The Justice Department alleged that Goldman Sachs ignored signs of fraud among some of its senior bankers in a scheme that ultimately led to a Malaysian government-backed economic development corporation being defrauded out of $2.7 billion. About $1.6 billion of the $2.7 billion was used to pay officials in Malaysia and the United Arab Emirates to secure work issuing and selling bonds in international markets. The Justice Department agreed to defer prosecution of Goldman for three years while it abides by terms of the settlement.
Goldman earned $600 million in fees for helping that corporation, 1Malaysia Development Berhad, or 1MDB, raise $6.5 billion to support energy development in Malaysia, officials said in a news conference. But much of the money was looted, with some used to buy luxury real estate, yachts and even help finance the 2013 film “The Wolf of Wall Street.”
The Malaysian branch of Goldman reached a $3.9 billion settlement with Malaysian prosecutors in July and pleaded guilty to violating federal anti-bribery law in a Brooklyn federal court Thursday. Former Malaysian prime minister Najib Razak was sentenced to 12 years in prison by a Kuala Lumpur court for money-laundering connected with the scandal.
Former Republican National Committee deputy finance chair Elliot Broidy also pleaded guilty Tuesday to acting as an unregistered foreign agent, admitting to accepting millions of dollars to secretly lobby the Trump administration on behalf of Malaysian and Chinese interests to drop the Goldman investigation.
“The U.S. is home to many of the world’s preeminent financial institutions. Today’s charges and guilty pleas show the Department of Justice will not hesitate to hold them accountable for harm that they caused here and abroad,” acting assistant attorney general Brian Rabbitt told reporters.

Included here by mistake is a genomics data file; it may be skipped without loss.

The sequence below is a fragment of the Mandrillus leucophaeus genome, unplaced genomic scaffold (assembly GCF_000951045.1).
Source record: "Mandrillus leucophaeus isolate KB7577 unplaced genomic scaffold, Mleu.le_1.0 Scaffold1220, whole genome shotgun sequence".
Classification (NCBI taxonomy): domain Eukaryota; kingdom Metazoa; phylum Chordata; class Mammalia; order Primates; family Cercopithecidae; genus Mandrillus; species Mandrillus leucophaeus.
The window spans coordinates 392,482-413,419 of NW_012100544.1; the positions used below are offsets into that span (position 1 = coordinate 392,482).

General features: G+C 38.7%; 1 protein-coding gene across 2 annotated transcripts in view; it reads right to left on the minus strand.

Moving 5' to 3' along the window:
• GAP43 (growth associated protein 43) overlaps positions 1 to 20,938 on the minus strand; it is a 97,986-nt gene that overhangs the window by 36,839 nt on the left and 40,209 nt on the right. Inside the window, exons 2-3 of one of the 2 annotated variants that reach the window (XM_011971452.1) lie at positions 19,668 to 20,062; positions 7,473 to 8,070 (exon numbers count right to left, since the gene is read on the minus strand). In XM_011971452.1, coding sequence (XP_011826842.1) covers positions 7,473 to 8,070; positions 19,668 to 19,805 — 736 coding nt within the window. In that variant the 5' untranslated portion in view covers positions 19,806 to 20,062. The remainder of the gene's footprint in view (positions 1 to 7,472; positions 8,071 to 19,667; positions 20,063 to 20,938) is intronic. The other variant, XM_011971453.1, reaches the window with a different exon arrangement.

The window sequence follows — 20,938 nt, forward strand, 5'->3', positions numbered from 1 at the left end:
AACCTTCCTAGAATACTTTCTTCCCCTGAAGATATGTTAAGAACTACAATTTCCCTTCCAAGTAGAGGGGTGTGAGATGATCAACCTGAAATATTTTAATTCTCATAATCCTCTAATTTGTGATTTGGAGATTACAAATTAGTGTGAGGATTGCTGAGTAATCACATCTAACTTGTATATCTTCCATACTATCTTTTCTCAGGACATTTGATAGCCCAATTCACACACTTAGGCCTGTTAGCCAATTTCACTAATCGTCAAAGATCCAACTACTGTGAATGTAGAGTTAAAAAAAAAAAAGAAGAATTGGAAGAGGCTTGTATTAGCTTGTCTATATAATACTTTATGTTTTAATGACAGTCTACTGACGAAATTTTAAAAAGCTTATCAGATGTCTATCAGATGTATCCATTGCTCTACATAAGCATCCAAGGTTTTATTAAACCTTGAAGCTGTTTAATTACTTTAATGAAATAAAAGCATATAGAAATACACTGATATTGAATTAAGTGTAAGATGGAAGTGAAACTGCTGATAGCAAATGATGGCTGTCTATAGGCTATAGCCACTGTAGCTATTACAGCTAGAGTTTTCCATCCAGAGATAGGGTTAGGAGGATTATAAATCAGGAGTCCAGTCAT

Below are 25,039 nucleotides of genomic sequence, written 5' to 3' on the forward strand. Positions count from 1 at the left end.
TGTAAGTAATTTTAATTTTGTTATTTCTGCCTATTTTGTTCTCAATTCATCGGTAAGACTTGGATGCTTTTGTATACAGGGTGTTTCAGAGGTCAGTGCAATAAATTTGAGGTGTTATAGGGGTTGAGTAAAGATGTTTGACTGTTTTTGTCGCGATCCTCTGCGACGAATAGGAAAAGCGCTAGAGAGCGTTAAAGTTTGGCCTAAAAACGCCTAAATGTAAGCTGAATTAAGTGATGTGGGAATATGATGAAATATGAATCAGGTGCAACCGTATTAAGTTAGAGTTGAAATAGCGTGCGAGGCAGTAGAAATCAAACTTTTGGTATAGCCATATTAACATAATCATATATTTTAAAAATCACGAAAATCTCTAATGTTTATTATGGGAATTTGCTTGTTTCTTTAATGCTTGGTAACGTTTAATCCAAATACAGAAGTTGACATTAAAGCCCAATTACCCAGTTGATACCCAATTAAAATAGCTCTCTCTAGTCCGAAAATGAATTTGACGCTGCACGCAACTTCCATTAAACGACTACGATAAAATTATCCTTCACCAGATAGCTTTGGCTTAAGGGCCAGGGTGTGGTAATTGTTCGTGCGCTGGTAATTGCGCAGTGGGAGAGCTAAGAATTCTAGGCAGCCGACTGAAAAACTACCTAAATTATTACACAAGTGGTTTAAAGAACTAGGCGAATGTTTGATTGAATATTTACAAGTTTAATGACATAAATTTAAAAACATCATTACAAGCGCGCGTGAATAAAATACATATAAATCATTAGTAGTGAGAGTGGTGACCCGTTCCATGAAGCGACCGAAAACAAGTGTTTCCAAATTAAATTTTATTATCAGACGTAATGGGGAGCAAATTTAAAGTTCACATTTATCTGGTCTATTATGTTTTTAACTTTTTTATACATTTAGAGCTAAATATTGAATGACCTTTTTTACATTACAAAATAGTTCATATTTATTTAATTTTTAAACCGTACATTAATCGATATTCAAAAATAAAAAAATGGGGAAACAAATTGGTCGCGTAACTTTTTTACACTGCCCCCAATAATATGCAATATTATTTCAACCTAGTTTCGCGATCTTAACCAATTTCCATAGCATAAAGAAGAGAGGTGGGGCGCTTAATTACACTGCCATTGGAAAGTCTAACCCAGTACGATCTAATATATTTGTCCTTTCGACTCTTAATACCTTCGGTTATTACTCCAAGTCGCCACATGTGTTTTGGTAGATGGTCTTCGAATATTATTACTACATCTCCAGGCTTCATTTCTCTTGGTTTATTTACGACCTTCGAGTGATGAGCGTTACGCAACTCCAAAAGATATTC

Prosecutors have also charged two Goldman bankers and Malaysian businessman Low Taek Jho in connection with the scheme. One of the bankers, Timothy Leissner, pleaded guilty. The other, Roger Ng, has denied the charges. Low has also denied wrongdoing.
Of the $2.9 billion penalty, $1.3 billion will go to the Justice Department; $606 million to Malaysia; $400 million to the U.S. Securities and Exchange Commission; and $154 million to the Federal Reserve. The rest will be split among foreign financial regulators in the United Kingdom, Hong Kong and Singapore.
The bank reported a profit of $3.6 billion in the third quarter.
Goldman chairman and chief executive David Solomon told employees in an internal memo that it was “abundantly clear that certain former employees broke the law, lied to our colleagues and circumvented firm controls.”
He wrote that the company was “pleased to be putting these matters behind us,” but also said there were “lessons learned” for Goldman that would inform its future policies. He noted that the bank in recent years had created a reputational risk committee empowered to stop suspicious transactions, and doubled its global compliance division in the eight years since its involvement began with 1MDB.
Solomon wrote that Goldman now requires certifications from governments to use the proceeds of “sovereign-related financings” within six months of closing, and that those transactions are reviewed by an independent team of bankers. The company also created a “compliance forensics program” to detect insider threats.
The bank’s board of directors also said it will ask several current top executives to forfeit $174 million in salary and bonuses in an “acknowledgment of the firm’s institutional failures.” Solomon, the current CEO, John Waldron, its president and chief operating officer, and chief financial officer, Stephen Scherr will forfeit $31 million in salary, the board said in a statement.
It also will attempt to claw back $67 million from former executives, including former CEO Lloyd Blankfein.
Goldman’s stock appeared unaffected by Thursday’s announcement. It climbed nearly 1.3 percent to close at $205.47.
“The board views the 1MDB matter as an institutional failure, inconsistent with the high expectations it has for the firm,” the company said in a financial filing. “… While none of the past or current members of senior management were involved in or aware of the firm’s participation in any illicit activity at the time the firm arranged the bond transactions, the board has determined that it is appropriate in light of the findings of the government and regulatory investigations and the magnitude of the total 1MDB settlement that compensation for certain past and current members of senior management be impacted.”